WASHINGTON — U.S. Rep. Cori Bush introduced a bill Tuesday to halt evictions for the duration of the COVID-19 pandemic, in her latest push for resumption of a national eviction moratorium.
In August, the St. Louis Democrat protested the expiration of a national moratorium by sleeping on the steps of the U.S. Capitol. Her protest sparked a new moratorium from the Biden administration, but one that applied only to places experiencing a surge of COVID-19 cases.
The new prohibition was quickly struck down by the U.S. Supreme Court. The conservative majority ruled that an eviction moratorium had to be imposed by Congress, not the Centers for Disease Control.
“The moratorium extension we helped secure saved lives for three weeks before it was shamefully struck down — shamefully struck down — by a partisan Supreme Court,” Bush said Tuesday in front of the Capitol. “Today we return to the Capitol with renewed courage and determination to introduce lifesaving legislation.”
Instead of a congressional decree banning evictions, the bill authorizes the Department for Health and Human Services to implement a residential moratorium during a public health crisis. It would remain in effect for 60 days after the end of the emergency.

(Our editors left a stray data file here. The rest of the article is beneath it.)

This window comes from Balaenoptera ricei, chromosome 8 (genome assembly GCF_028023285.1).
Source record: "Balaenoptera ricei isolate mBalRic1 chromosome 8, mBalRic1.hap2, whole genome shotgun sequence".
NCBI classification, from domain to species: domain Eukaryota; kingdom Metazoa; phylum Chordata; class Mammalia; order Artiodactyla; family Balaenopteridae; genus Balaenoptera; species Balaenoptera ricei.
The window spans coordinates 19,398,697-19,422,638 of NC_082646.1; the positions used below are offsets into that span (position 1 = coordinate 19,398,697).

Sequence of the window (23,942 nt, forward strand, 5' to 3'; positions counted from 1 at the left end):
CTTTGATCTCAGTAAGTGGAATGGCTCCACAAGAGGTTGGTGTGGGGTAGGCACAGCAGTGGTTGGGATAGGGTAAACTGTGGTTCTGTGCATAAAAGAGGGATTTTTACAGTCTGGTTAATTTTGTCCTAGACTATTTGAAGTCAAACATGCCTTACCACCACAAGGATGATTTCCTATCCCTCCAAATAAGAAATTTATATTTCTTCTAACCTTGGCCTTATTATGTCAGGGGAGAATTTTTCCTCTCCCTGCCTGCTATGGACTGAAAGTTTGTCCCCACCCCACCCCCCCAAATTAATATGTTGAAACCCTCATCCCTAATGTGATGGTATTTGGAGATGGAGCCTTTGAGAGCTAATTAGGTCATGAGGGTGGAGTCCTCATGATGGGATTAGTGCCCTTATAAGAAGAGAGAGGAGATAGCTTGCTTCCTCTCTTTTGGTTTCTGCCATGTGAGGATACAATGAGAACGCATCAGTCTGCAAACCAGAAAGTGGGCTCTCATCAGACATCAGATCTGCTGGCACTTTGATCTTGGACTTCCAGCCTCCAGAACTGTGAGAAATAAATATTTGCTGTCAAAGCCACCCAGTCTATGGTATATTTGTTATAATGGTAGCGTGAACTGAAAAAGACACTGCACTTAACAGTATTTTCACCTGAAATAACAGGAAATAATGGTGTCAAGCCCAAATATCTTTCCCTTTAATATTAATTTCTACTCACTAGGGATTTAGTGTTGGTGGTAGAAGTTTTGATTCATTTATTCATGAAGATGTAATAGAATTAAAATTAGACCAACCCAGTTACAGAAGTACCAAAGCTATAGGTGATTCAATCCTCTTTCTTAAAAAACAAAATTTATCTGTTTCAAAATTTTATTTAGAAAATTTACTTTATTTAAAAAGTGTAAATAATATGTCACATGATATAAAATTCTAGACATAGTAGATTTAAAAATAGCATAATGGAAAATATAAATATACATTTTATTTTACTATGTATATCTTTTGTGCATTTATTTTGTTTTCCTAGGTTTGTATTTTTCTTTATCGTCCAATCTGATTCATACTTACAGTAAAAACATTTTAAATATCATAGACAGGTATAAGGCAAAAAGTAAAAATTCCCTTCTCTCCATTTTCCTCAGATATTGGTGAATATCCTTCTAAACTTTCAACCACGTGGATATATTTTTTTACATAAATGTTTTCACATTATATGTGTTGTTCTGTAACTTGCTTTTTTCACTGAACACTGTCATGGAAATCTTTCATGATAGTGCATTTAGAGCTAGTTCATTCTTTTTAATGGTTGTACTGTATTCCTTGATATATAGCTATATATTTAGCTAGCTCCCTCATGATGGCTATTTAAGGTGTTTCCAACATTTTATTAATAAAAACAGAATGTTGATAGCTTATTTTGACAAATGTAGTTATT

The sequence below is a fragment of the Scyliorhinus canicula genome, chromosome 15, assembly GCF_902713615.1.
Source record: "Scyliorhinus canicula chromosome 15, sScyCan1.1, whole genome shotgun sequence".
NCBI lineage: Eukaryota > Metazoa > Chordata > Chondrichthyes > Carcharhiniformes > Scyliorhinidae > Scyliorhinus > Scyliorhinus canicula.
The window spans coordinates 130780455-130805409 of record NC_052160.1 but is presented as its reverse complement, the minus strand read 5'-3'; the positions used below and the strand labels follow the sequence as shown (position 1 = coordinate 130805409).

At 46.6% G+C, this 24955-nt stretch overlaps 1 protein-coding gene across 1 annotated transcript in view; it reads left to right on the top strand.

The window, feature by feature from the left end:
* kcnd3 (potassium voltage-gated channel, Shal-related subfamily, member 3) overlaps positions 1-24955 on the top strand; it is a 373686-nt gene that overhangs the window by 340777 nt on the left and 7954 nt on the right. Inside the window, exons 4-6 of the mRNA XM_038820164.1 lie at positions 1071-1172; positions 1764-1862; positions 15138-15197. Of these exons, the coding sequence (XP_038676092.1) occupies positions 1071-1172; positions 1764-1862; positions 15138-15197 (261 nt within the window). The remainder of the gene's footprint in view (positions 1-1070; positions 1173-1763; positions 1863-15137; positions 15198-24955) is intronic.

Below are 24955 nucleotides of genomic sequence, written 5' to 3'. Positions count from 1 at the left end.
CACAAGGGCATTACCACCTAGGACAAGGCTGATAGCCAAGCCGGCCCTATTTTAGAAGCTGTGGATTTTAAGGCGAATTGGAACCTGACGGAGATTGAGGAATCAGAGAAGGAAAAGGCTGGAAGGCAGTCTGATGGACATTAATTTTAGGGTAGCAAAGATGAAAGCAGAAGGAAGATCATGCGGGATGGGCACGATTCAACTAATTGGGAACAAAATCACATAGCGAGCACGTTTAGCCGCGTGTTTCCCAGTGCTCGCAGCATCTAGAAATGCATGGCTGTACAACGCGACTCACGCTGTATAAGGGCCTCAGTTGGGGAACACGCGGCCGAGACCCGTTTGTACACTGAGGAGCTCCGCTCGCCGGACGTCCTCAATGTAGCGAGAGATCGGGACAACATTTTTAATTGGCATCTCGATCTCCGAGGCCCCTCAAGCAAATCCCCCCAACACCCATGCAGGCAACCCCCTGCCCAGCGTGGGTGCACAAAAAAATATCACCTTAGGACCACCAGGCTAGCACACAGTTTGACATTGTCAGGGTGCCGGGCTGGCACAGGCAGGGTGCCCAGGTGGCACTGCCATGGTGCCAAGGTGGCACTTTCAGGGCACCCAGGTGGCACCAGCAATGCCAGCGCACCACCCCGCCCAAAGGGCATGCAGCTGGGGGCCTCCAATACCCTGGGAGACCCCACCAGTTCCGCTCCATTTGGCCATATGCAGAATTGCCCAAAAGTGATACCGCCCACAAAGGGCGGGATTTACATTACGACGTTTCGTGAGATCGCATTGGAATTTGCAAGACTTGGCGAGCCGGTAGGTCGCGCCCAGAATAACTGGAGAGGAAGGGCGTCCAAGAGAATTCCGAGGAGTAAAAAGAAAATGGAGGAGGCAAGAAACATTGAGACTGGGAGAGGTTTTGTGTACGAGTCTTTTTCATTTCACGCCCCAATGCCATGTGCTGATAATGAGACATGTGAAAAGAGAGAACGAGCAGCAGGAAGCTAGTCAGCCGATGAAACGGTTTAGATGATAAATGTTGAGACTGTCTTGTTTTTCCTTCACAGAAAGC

There have been more than 33,200 eviction filings in Missouri since the beginning of the pandemic, according to the Eviction Lab at Princeton University. Evictions fell during the pandemic, as local and federal eviction moratoriums took effect. But last week, after expiration of a local ban against landlords initiating eviction based on non-payment of rent, there were 187 filings, the highest since before the pandemic.
While evictions were down in Missouri over the course of the pandemic because of local and federal protections, many facing financial insecurity felt a greater strain. The expiration of the federal eviction moratorium allowed for the enforcement of more than 1,000 eviction judgments in Kansas City, according to Kansas City Mayor Quentin Lucas.
Congress has already allocated more than $45 million in renters assistance in an effort to keep people in their homes as the virus has swept across the country. But a majority of the money has not been spent due to a lack of awareness of the program and bureaucratic hurdles to getting renters and landlords the assistance they need.
Stacey Johnson-Crosby, the president of the KC Regional Housing Alliance, said Congress should be focused on helping people access the money that has already been set aside for renters instead of blocking landlords from evicting tenants.
She said her husband recently tried to help a tenant get rental assistance, only to be stymied by the process.